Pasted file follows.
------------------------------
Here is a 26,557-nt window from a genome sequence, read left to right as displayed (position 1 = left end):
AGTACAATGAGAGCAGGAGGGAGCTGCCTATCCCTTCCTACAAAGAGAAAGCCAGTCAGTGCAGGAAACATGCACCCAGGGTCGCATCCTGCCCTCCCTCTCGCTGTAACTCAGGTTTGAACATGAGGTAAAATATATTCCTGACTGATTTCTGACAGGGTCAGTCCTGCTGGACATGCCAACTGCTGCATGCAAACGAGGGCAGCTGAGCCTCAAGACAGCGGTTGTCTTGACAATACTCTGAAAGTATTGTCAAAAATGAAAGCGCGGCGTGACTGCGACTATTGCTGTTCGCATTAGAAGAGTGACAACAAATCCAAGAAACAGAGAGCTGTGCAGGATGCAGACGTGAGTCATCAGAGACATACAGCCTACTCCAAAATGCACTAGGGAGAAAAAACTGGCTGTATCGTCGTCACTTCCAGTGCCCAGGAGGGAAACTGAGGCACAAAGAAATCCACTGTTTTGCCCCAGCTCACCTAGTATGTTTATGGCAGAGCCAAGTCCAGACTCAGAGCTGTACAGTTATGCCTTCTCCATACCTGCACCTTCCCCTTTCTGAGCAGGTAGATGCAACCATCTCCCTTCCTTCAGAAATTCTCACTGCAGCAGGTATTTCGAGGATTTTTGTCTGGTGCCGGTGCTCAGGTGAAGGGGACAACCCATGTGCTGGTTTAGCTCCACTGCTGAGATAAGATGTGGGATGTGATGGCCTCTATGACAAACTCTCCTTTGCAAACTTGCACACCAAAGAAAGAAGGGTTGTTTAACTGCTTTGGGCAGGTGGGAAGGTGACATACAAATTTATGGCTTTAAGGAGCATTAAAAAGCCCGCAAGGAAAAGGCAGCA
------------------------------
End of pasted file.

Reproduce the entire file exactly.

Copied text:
Here is a 26,557-nt window from a genome sequence, read left to right as displayed (position 1 = left end):
AGTACAATGAGAGCAGGAGGGAGCTGCCTATCCCTTCCTACAAAGAGAAAGCCAGTCAGTGCAGGAAACATGCACCCAGGGTCGCATCCTGCCCTCCCTCTCGCTGTAACTCAGGTTTGAACATGAGGTAAAATATATTCCTGACTGATTTCTGACAGGGTCAGTCCTGCTGGACATGCCAACTGCTGCATGCAAACGAGGGCAGCTGAGCCTCAAGACAGCGGTTGTCTTGACAATACTCTGAAAGTATTGTCAAAAATGAAAGCGCGGCGTGACTGCGACTATTGCTGTTCGCATTAGAAGAGTGACAACAAATCCAAGAAACAGAGAGCTGTGCAGGATGCAGACGTGAGTCATCAGAGACATACAGCCTACTCCAAAATGCACTAGGGAGAAAAAACTGGCTGTATCGTCGTCACTTCCAGTGCCCAGGAGGGAAACTGAGGCACAAAGAAATCCACTGTTTTGCCCCAGCTCACCTAGTATGTTTATGGCAGAGCCAAGTCCAGACTCAGAGCTGTACAGTTATGCCTTCTCCATACCTGCACCTTCCCCTTTCTGAGCAGGTAGATGCAACCATCTCCCTTCCTTCAGAAATTCTCACTGCAGCAGGTATTTCGAGGATTTTTGTCTGGTGCCGGTGCTCAGGTGAAGGGGACAACCCATGTGCTGGTTTAGCTCCACTGCTGAGATAAGATGTGGGATGTGATGGCCTCTATGACAAACTCTCCTTTGCAAACTTGCACACCAAAGAAAGAAGGGTTGTTTAACTGCTTTGGGCAGGTGGGAAGGTGACATACAAATTTATGGCTTTAAGGAGCATTAAAAAGCCCGCAAGGAAAAGGCAGCA